Amazon sold $10.4 billion worth of goods on Prime Day, up 45.2% from $7.16 billion in 2019. Our data shows consumers purchased more holiday gifts this year than during past Prime Day events because of its proximity to the holiday season. Our analysis also reveals that a higher percentage of shoppers browsed retail sites other than Amazon.com this year compared with 2019. Here’s Digital Commerce 360’s full data analysis of this year’s Prime Day.

Amazon’s total sales on Amazon Prime Day, 2015–2020

Amazon.com Inc.’s sixth-annual Prime Day marked yet another record-breaking event for the retail giant, with sales surpassing last year’s 48-hour event by 45.2%, a Digital Commerce 360 analysis shows.

Digital Commerce 360 estimates Amazon’s sales on Prime Day hit $10.40 billion globally over the two-day period spanning Oct. 13 and Oct. 14, up from $7.16 billion during the 48-hour event in July 2019.

The best-selling products globally were, once again, Amazon’s own products: its Alexa-enabled Echo Dot and Fire Stick 4K. Other big sellers include iRobot Roomba Robot Vacuum, LifeStraw Personal Water Filter and LEGO Star Wars Stormtrooper Helmet.

Marketplace sales vs. Amazon’s own product sales

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Marketplace sellers were the big winners this year, selling a record of more than $3.5 billion worth of goods during Prime Day, Amazon says. Sales of marketplace sellers’ products grew nearly 60% and—most notably—grew faster year over year than sales of Amazon’s own products, which includes its private-label goods, Amazon devices and products it buys from manufacturers to sell itself.

In the last few Prime Day events, Amazon’s marketplace sales as a share of total Prime Day sales have declined, according to Digital Commerce 360’s analysis, because Amazon heavily promotes its own products. Its devices often top the list of best sellers each year. We estimate marketplace sellers’ sales only account for about a third of Prime Day sales. This breakdown is different from Amazon’s annual gross merchandise sales, for which marketplace sellers accounted for approximately 60% in 2019.

This year, however, we project marketplace sales’ share grew to approximately 35% of Amazon’s Prime Day sales, up from 32% in 2019.

How does Prime Day compare with other shopping holidays?

Prime Day still lags behind larger shopping events such as the Cyber 5 holiday (the five-day shopping period beginning Thanksgiving Day) or Chinese ecommerce giant Alibaba Group Holding Limited’s Singles’ Day event held on Nov. 11 each year. But when these sales events are broken down by day, Prime Day fares a little better. For example, given that Prime Day was a 48-hour sales event this year, we estimated that each of the two days generated roughly $5.20 billion in sales. That would mean Prime Day sales were ahead of online sales generated on Thanksgiving Day, and the Saturday and Sunday after Thanksgiving Day 2019.

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Holiday purchases during Prime Day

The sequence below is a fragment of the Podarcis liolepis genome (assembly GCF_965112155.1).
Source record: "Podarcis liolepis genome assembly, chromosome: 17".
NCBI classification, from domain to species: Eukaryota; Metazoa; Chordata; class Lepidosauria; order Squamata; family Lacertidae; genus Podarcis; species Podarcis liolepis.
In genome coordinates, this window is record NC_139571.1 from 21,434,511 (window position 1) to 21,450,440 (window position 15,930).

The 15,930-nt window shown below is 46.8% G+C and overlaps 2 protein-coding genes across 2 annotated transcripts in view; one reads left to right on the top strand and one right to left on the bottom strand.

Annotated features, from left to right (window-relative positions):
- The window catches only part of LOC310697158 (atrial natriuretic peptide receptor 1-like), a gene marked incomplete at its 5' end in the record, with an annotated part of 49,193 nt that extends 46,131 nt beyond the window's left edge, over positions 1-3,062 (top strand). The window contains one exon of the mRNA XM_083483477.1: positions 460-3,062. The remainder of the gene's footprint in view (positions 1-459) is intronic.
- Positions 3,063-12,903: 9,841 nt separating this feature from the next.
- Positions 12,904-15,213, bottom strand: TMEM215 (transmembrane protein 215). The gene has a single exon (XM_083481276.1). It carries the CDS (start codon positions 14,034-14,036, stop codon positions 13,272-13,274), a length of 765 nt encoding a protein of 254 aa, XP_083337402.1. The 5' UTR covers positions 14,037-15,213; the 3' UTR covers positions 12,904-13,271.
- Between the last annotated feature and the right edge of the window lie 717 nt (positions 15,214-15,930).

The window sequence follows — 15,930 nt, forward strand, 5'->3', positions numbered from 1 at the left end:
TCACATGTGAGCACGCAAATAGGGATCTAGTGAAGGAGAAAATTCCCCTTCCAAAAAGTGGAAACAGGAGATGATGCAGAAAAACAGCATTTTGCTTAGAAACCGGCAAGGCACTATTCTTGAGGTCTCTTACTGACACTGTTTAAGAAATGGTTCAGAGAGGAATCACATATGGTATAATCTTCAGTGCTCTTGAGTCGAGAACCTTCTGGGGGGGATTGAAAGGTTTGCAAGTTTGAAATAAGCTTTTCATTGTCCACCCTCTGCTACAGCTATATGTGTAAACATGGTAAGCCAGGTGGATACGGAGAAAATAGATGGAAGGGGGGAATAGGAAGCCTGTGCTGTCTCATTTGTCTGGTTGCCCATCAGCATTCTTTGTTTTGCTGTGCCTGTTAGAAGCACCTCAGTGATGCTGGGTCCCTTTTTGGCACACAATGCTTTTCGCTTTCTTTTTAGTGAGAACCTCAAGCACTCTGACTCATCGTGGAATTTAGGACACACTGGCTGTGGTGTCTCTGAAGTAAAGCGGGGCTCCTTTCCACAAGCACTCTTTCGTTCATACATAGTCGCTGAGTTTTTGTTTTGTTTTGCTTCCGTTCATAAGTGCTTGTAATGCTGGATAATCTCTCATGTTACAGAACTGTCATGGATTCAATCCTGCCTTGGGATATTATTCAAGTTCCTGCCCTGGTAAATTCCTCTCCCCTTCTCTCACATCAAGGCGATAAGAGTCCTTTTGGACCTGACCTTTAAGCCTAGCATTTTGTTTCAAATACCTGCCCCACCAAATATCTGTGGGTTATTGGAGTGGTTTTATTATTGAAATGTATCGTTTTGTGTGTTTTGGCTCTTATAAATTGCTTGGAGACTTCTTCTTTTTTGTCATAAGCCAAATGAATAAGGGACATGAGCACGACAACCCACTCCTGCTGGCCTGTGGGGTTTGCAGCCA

Moving Amazon Prime Day to October from July likely pushed more shoppers to purchase holiday gifts during the sales event. An exclusive Digital Commerce 360 survey of 530 U.S. shoppers on Oct. 15 (the day after the event ended) shows that 62% of shoppers bought holiday gifts during Prime Day this year. Furthermore, 7% of respondents said all of their Prime Day purchases were holiday gifts.

Other retailers join in on Prime Day

Digital Commerce 360 researchers visited the sites of the top 100 North American online retailers ranked in the 2020 Top 1000 on Tuesday morning, when Prime Day kicked off, and tracked big promotions, marketing that played directly off of Amazon Prime Day, holiday gifting language or imagery and extended holiday return policies. Data collected shows a sizable number of retailers are capitalizing on the influx of web traffic from deal-seekers who are comparison-shopping with non-Amazon merchants by tempting consumers with big sales and nudging earlier gift buying.

51% of the top 100 online retailers offered widespread sales on Tuesday beyond normal promotions that are run year-round, according to Digital Commerce 360’s analysis.

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Amazon loses traffic share during Prime Day event

Shoppers browsed more websites than just Amazon.com during Prime Day this year. A Digital Commerce 360 analysis of SimilarWeb website traffic data to the top 100 North American retail sites during Oct. 13-14 shows Amazon accounted for a smaller share of total traffic than 2019. This year, traffic to Amazon.com represented 40.6% of total traffic to the top 100 sites during the two-day period, down from 49.3% during Prime Day 2019 (July 15-16, 2019). That means consumers are starting to see Prime Day as a sales event for more retailers than just Amazon. This is a notable shift, as Prime Day could become a Black Friday-like discount holiday for all retailers if consumers continue to be trained that merchants other than Amazon also offer deals during the same period.